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director

Deb Friedman, M.D.

director

Frances Niarhos, Ph.D.

 


The Survivorship Program – open to any patient regardless of where initial cancer treatment was received – is the only clinical program in the country that treats both adult and pediatric cancer survivors.


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“Cancer survivors are at uniquely high risk for medical problems related to their initial cancer or the cancer treatment,” said Friedman. “They need to be educated about those risks and what they and their doctors should look for and what special screening tests they may need throughout their lives. We put this all together in a coordinated package for them so they really understand what it means to adjust to a new normal.”

That detailed individualized survivorship care plan, including a risk analysis, is sent to the patient’s oncologist, primary care physician, specialists or any other care provider identified by the patient. The patient also leaves the survivorship session with a notebook filled with educational information, and a list of additional support resources.

Making the transition from cancer patient to long-term survivor can be stressful for patients and their families, especially when the patient is a child.

“From the time a child is diagnosed, the end of treatment is dangling in front of them like a brass ring,” said Frances Niarhos, Ph.D., clinical psychologist in the Department of Pediatrics at the Monroe Carell Jr. Children’s Hospital at Vanderbilt. “They don’t realize that this transition time is going to be difficult, too.”

Many children are at risk for neurocognitive late effects that are a direct result of the treatment they receive to fight the cancer. Cranial radiation for brain tumors may affect the way the brain grows and develops following treatment. Treatment for acute lymphoblastic leukemia (ALL) can also impact a child’s development.

“Those children receive intrathecal chemotherapy, which is injected directly into the spinal column to target leukemia cells that remain hidden in the brain and cerebral spinal fluid,” said Niarhos. “These intensive treatments may impact a child’s neurocognitive development. It’s not that they’re not gaining skills following treatment, but they may not be gaining skills at the same rate as their healthy peers.”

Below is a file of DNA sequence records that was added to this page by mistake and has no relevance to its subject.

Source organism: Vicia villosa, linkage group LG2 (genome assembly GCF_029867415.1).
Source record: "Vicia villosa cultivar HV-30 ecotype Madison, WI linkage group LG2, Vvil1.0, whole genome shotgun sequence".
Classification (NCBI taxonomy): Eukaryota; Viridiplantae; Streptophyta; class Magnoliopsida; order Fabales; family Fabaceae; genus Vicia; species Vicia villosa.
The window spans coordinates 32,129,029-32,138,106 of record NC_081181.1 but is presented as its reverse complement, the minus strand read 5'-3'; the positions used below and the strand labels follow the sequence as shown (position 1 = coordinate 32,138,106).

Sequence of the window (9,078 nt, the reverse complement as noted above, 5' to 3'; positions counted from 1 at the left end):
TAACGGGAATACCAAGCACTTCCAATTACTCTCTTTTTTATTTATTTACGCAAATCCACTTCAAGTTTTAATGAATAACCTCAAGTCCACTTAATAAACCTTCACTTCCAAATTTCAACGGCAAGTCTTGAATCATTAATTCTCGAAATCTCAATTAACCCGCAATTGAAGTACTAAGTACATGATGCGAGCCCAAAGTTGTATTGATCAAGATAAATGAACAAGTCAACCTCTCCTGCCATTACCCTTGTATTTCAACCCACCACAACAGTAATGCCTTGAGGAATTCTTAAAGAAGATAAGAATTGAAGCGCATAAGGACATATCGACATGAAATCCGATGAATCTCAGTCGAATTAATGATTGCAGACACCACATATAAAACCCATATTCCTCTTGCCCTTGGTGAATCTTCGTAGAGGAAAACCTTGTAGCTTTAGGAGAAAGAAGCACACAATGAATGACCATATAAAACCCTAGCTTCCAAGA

Niarhos and the other two psychologists on the survivorship staff recommend baseline neurocognitive testing for every child who has received treatment that places them at risk for late effects.

“The younger a child is when treated, the more likely that child is to demonstrate a late effects profile,” said Niarhos. “For reasons we don’t fully understand, girls seem more likely to develop neurocognitive late effects.”

The psychologists work with teachers and school systems to help students succeed after cancer treatment.

“These are often bright kids but they may have very slow information processing speed,” Niarhos explained. “It’s not that they can’t do the work their peers can do, but they need extra time in order to achieve at the same level. Once this is explained to the students, the parents and the schools, and they are given more time for things like standardized tests and other assignments, these students are able to flourish.”

Hearts and Minds
Adult cancer survivors experience their own neurocognitive challenges. “Chemo brain” is the term survivors often use to describe the slow, fuzzy attempts to access memory and to process new information after treatment. This sluggish brain function can be frustrating and emotionally stressful to patients, especially adults who are trying to work during and after treatment. The REACH clinic is helping patients with these issues by providing referrals for support services.

Other long-term side effects of treatment are physical and they represent the double-edged sword that is cancer treatment. The very treatments that are supposed to save patients from cancer can put them at risk for other life-threatening diseases.

Some forms of chemotherapy, including anthracyclines, fall into that category.

“We treat some forms of breast cancer with anthracyclines, which puts those patients at risk for heart failure,” said Julie Means-Powell. “The average cardiac risk for a woman at the dose we typically give is 2 to 4 percent. But women over age 65 or those who have longstanding hypertension are at increased risk. So there is definitely a chance that you could be cured of a cancer but then die from complications of heart failure.”

Vanderbilt-Ingram oncologists are collaborating with physicians at the Vanderbilt Heart and Vascular Institute to monitor those patients. This cardio-oncology program is tightly coordinated with the REACH for Survivorship Program, and Friedman works closely with the cardiologists to develop pathways and studies for follow-up.

“They have helped me follow these patients with an integrated program, which I think is pretty unique,” said Means-Powell. “They also are enrolling breast cancer patients in clinical trials to look for early signs of decreasing heart function during chemotherapy.”

Other types of anthracycline chemotherapy drugs, like
doxorubicin (Adriamycin), also increase the risk for acute leukemia in about one-half of 1 percent of cancer patients, so physicians must weigh the benefits of the drug against the serious risk of another illness.

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